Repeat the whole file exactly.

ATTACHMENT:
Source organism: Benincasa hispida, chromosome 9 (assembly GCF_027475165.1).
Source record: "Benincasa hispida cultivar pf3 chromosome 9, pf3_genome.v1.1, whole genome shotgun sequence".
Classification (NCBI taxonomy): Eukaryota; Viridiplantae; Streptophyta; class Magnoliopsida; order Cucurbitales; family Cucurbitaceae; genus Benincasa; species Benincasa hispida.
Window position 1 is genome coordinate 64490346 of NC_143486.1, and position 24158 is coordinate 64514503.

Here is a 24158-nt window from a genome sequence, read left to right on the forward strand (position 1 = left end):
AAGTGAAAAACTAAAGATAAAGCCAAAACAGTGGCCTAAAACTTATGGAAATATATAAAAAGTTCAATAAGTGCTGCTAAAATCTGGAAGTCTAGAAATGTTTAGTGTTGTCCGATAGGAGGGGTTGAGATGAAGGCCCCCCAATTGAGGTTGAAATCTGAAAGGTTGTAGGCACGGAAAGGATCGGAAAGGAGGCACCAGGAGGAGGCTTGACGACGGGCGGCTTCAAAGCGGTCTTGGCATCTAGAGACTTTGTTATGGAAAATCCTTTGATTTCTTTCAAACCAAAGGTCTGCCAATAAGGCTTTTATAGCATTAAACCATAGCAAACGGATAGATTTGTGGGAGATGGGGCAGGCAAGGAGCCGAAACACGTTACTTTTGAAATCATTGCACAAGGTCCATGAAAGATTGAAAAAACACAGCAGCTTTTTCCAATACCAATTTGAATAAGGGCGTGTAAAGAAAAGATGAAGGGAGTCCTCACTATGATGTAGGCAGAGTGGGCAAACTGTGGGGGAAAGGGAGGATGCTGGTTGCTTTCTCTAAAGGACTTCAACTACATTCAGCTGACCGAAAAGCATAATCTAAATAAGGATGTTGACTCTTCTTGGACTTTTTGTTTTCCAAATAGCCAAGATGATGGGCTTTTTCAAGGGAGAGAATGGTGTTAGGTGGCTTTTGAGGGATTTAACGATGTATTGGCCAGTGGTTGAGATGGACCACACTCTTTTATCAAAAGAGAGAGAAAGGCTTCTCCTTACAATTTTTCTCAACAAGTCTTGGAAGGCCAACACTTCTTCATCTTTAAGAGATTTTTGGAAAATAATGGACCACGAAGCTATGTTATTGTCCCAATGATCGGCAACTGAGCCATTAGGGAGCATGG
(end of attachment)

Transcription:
Source organism: Benincasa hispida, chromosome 9 (assembly GCF_027475165.1).
Source record: "Benincasa hispida cultivar pf3 chromosome 9, pf3_genome.v1.1, whole genome shotgun sequence".
Classification (NCBI taxonomy): Eukaryota; Viridiplantae; Streptophyta; class Magnoliopsida; order Cucurbitales; family Cucurbitaceae; genus Benincasa; species Benincasa hispida.
Window position 1 is genome coordinate 64490346 of NC_143486.1, and position 24158 is coordinate 64514503.

Here is a 24158-nt window from a genome sequence, read left to right on the forward strand (position 1 = left end):
AAGTGAAAAACTAAAGATAAAGCCAAAACAGTGGCCTAAAACTTATGGAAATATATAAAAAGTTCAATAAGTGCTGCTAAAATCTGGAAGTCTAGAAATGTTTAGTGTTGTCCGATAGGAGGGGTTGAGATGAAGGCCCCCCAATTGAGGTTGAAATCTGAAAGGTTGTAGGCACGGAAAGGATCGGAAAGGAGGCACCAGGAGGAGGCTTGACGACGGGCGGCTTCAAAGCGGTCTTGGCATCTAGAGACTTTGTTATGGAAAATCCTTTGATTTCTTTCAAACCAAAGGTCTGCCAATAAGGCTTTTATAGCATTAAACCATAGCAAACGGATAGATTTGTGGGAGATGGGGCAGGCAAGGAGCCGAAACACGTTACTTTTGAAATCATTGCACAAGGTCCATGAAAGATTGAAAAAACACAGCAGCTTTTTCCAATACCAATTTGAATAAGGGCGTGTAAAGAAAAGATGAAGGGAGTCCTCACTATGATGTAGGCAGAGTGGGCAAACTGTGGGGGAAAGGGAGGATGCTGGTTGCTTTCTCTAAAGGACTTCAACTACATTCAGCTGACCGAAAAGCATAATCTAAATAAGGATGTTGACTCTTCTTGGACTTTTTGTTTTCCAAATAGCCAAGATGATGGGCTTTTTCAAGGGAGAGAATGGTGTTAGGTGGCTTTTGAGGGATTTAACGATGTATTGGCCAGTGGTTGAGATGGACCACACTCTTTTATCAAAAGAGAGAGAAAGGCTTCTCCTTACAATTTTTCTCAACAAGTCTTGGAAGGCCAACACTTCTTCATCTTTAAGAGATTTTTGGAAAATAATGGACCACGAAGCTATGTTATTGTCCCAATGATCGGCAACTGAGCCATTAGGGAGCATGG